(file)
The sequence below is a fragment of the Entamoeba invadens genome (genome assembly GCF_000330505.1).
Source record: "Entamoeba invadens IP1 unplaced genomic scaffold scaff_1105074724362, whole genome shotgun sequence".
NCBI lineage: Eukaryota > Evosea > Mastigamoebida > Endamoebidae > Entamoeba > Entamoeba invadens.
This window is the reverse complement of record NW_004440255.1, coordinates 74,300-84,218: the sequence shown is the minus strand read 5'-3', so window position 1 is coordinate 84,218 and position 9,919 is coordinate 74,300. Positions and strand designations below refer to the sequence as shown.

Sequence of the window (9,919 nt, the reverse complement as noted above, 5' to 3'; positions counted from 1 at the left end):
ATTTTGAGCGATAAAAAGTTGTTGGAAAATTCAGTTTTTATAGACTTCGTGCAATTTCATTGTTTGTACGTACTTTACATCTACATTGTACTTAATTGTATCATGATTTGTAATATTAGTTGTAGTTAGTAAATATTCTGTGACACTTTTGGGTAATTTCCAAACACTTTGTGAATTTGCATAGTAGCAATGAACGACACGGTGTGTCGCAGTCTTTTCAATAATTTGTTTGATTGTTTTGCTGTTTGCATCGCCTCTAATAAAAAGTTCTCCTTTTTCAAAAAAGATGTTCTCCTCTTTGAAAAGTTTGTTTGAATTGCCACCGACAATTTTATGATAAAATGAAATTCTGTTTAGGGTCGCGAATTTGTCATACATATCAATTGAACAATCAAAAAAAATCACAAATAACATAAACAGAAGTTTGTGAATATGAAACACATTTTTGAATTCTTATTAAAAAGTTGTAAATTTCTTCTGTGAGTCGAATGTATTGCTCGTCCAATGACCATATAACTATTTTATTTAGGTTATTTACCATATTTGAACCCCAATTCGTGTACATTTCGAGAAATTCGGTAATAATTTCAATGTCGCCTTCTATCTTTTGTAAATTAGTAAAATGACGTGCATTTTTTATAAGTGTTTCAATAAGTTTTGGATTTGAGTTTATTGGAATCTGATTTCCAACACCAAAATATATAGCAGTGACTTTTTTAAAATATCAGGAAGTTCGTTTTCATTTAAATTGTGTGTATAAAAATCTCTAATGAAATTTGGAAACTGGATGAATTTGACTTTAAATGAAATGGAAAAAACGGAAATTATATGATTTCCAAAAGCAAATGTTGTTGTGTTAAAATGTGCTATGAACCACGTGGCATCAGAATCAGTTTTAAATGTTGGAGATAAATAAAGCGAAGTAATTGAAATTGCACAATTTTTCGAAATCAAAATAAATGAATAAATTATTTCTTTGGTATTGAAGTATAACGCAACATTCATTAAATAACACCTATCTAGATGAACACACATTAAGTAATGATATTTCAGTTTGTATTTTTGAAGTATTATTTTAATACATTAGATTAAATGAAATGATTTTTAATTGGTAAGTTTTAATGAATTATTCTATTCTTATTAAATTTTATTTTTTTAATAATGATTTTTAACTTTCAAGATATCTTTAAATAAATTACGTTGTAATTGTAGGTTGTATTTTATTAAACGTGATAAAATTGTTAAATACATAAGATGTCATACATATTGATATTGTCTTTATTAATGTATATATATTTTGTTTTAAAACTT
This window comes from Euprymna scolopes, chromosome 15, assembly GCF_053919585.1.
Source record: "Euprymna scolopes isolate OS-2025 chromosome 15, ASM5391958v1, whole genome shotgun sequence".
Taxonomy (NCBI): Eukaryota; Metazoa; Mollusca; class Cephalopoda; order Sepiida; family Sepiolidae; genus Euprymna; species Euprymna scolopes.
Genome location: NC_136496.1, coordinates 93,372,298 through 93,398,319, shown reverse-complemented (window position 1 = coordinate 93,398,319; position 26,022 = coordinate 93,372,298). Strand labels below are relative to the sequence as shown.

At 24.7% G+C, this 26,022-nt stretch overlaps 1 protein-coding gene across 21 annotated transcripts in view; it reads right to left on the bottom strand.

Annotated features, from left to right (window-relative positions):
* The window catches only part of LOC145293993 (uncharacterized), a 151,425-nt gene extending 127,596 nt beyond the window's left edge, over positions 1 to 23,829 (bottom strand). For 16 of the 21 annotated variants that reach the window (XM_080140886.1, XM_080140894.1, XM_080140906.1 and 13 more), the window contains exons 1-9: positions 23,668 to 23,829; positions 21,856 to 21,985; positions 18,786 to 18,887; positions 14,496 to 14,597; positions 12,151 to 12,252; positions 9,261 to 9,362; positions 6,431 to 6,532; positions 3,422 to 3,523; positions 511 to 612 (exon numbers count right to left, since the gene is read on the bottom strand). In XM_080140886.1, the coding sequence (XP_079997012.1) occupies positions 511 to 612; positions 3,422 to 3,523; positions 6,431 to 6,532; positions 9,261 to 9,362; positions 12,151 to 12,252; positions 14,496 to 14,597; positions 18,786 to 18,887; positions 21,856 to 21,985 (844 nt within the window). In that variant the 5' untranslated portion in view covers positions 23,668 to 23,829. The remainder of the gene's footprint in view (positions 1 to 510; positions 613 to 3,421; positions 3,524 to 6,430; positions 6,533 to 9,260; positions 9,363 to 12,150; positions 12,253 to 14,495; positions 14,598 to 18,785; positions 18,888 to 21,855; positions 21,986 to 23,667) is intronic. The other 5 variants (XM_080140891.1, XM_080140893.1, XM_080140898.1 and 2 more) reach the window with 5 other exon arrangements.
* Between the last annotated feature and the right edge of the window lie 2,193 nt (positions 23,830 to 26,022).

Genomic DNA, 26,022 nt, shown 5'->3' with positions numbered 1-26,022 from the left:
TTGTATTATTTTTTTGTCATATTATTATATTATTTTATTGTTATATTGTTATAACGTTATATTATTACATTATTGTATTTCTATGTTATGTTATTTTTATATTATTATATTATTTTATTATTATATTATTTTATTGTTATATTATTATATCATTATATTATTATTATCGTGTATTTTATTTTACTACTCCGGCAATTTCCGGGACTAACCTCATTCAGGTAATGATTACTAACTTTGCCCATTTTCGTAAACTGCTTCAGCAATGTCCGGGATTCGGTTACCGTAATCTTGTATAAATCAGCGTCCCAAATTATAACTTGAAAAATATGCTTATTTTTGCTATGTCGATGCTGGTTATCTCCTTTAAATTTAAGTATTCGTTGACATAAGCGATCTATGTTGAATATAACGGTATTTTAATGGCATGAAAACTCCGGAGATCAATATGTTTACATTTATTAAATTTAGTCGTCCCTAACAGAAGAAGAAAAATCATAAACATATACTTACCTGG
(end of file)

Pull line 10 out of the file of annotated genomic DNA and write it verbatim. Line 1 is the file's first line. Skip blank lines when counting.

Genome location: NC_136496.1, coordinates 93,372,298 through 93,398,319, shown reverse-complemented (window position 1 = coordinate 93,398,319; position 26,022 = coordinate 93,372,298). Strand labels below are relative to the sequence as shown.